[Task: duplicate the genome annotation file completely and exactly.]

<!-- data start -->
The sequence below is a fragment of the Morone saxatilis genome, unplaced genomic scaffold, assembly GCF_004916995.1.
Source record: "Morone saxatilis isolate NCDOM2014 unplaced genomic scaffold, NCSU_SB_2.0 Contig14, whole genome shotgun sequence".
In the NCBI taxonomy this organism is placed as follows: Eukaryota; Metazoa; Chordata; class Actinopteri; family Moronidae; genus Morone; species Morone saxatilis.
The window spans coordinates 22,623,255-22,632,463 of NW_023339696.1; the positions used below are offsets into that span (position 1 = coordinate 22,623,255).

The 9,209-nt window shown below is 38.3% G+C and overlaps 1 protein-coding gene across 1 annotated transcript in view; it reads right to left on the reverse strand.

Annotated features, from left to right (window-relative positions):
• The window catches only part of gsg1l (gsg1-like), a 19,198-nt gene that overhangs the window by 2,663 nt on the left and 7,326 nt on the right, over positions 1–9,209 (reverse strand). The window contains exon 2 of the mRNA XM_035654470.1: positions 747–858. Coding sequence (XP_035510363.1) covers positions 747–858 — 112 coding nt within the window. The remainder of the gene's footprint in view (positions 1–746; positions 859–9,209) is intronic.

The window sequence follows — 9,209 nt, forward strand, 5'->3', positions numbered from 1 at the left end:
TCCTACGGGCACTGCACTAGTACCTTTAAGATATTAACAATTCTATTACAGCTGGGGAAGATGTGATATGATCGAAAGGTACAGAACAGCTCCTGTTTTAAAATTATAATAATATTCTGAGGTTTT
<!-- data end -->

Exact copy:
The sequence below is a fragment of the Morone saxatilis genome, unplaced genomic scaffold, assembly GCF_004916995.1.
Source record: "Morone saxatilis isolate NCDOM2014 unplaced genomic scaffold, NCSU_SB_2.0 Contig14, whole genome shotgun sequence".
In the NCBI taxonomy this organism is placed as follows: Eukaryota; Metazoa; Chordata; class Actinopteri; family Moronidae; genus Morone; species Morone saxatilis.
The window spans coordinates 22,623,255-22,632,463 of NW_023339696.1; the positions used below are offsets into that span (position 1 = coordinate 22,623,255).

The 9,209-nt window shown below is 38.3% G+C and overlaps 1 protein-coding gene across 1 annotated transcript in view; it reads right to left on the reverse strand.

Annotated features, from left to right (window-relative positions):
• The window catches only part of gsg1l (gsg1-like), a 19,198-nt gene that overhangs the window by 2,663 nt on the left and 7,326 nt on the right, over positions 1–9,209 (reverse strand). The window contains exon 2 of the mRNA XM_035654470.1: positions 747–858. Coding sequence (XP_035510363.1) covers positions 747–858 — 112 coding nt within the window. The remainder of the gene's footprint in view (positions 1–746; positions 859–9,209) is intronic.

The window sequence follows — 9,209 nt, forward strand, 5'->3', positions numbered from 1 at the left end:
TCCTACGGGCACTGCACTAGTACCTTTAAGATATTAACAATTCTATTACAGCTGGGGAAGATGTGATATGATCGAAAGGTACAGAACAGCTCCTGTTTTAAAATTATAATAATATTCTGAGGTTTT